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Labour local government leader attacks spending transparency

Much comment about how the Labour Conference this week felt pretty flat. It wasn't just the lacklustre speech of their new leader but a wider malaise. I think one of their problems is they have got out of the habit of speaking English,

There was John Prescott, of course. Mary Ann Sieghart recounts being summoned to see him and telling him that her criticisms were not motivated by snobbery:

If a man couldn't speak clearly, I said, it was a sign that he couldn't think clearly either.

But far worse was the way Labour Ministers adopted their own language, incomprehensible even to their supporters. Here is Chris Mullin's diary entry for Tuesday March 18 2008:

This evening to an upper committee room to hear Ed Balls talk about his Children's's Plan. We were handed a "toolkit" containing several glossy brochures,  DVD and a jargon-crammed PowerPoint presentation. Much lofty talk of "making Britain re best country in the word for children to grow up in.' and endless references to consultations, parents panels, expert groups, delivery agreements, outcomes framework, etc. Quite what it all means is unclear and nothing said during the meeting made me any the wiser.

In the local government debate yesterday we had a rousing call from the Shadow Communities Secretary John Denham to: "Defend the Regional Spatial Strategy!"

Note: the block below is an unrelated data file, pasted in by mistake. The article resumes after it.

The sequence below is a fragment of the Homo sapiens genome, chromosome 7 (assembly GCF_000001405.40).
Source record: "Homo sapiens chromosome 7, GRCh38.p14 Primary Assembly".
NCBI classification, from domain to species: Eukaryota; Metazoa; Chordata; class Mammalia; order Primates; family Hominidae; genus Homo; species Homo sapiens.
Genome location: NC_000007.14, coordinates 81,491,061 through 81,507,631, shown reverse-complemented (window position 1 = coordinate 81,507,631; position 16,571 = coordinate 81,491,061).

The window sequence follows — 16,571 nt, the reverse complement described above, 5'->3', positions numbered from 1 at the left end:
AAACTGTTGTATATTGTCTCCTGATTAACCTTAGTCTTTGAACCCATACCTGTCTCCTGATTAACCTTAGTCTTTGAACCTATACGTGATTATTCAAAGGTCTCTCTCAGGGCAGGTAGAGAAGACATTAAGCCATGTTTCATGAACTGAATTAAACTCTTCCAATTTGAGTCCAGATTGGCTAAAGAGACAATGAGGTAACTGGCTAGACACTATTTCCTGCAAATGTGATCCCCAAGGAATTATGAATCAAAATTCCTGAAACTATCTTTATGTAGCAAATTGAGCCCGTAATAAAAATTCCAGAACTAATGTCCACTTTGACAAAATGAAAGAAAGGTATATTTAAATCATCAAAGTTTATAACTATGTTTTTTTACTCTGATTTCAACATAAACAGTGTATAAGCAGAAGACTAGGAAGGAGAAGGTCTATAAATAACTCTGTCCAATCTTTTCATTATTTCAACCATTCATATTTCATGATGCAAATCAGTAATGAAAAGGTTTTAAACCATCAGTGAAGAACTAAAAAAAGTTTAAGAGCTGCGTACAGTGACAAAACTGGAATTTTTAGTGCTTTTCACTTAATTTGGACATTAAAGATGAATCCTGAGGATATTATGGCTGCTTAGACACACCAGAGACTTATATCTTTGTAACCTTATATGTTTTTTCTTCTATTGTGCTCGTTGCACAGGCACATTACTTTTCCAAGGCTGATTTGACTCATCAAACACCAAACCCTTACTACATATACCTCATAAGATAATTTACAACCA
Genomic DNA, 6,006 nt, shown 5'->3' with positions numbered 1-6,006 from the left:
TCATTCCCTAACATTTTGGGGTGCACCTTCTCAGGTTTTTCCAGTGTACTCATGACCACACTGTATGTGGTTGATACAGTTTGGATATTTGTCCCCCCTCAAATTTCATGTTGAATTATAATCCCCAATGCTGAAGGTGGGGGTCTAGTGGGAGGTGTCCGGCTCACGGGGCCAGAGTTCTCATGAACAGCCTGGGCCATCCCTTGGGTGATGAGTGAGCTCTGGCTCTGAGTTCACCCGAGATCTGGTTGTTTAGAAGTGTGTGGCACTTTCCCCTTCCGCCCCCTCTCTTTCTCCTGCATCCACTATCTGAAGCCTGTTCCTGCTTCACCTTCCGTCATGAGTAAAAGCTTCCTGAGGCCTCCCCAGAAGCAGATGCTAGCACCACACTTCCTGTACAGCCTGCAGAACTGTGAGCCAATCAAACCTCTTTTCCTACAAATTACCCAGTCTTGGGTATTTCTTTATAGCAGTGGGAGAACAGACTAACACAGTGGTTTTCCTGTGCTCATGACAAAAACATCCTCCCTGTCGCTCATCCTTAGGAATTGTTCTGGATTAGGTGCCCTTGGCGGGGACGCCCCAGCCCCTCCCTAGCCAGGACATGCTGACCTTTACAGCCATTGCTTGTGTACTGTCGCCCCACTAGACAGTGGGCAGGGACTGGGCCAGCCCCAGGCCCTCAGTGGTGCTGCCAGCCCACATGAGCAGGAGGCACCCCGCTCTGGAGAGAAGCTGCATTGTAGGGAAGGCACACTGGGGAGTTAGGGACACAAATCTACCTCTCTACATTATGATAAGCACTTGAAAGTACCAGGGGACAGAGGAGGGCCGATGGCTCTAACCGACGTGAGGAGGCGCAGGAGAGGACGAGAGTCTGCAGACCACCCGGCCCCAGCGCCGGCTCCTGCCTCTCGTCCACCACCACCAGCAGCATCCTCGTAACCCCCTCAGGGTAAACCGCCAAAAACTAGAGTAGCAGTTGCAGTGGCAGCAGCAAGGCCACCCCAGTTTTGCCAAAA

Sir Jeremy Beecham announced he was standing down as leader of Labour's Group on the LGA and as the local government rep on the NEC. The torch was being handed to Cllr David Sparks from Dudley. Sir Jeremy did his best to make this sound exciting: "At NEC meetings Sparks will fly!"

Then Cllr Sparks addressed the conference. He said that requiring spending transparency contradicts localism. (It doesn't. It is about making Town Halls accountable to their residents rather than central control.)

He said of Eric Pickles:

He forces councils with multi million pound budgets to issue details of all expenditure over £500.

Oh, the indignity of it. Having to tell those tiresome Council Taxpayers how their money was being spent.

In failing to support spending transparency Labour are failing an important test in their attitude to the relationship between the citizen and the state.

This is what Cllr Sparks should have said:

Progressive politics includes the right to know. It means ordinary citizens having the knowledge to hold their rulers to account. I am proud of what the Labour Government did on Freedom of Information and requiring political donations to be made public. But we should have done more to open the books on where public money is spent. We need to defend public services and make the case for investing in them. But to do that we need to be sure that the money spent in Town Halls is reaching the front line and is seen to be reaching the front line. So the coalition Government are right to bring in a requirement to publish all items of spending over £500 and I am pleased that Labour councils like Oxford, Slough, Corby and Islington and are leading the way.


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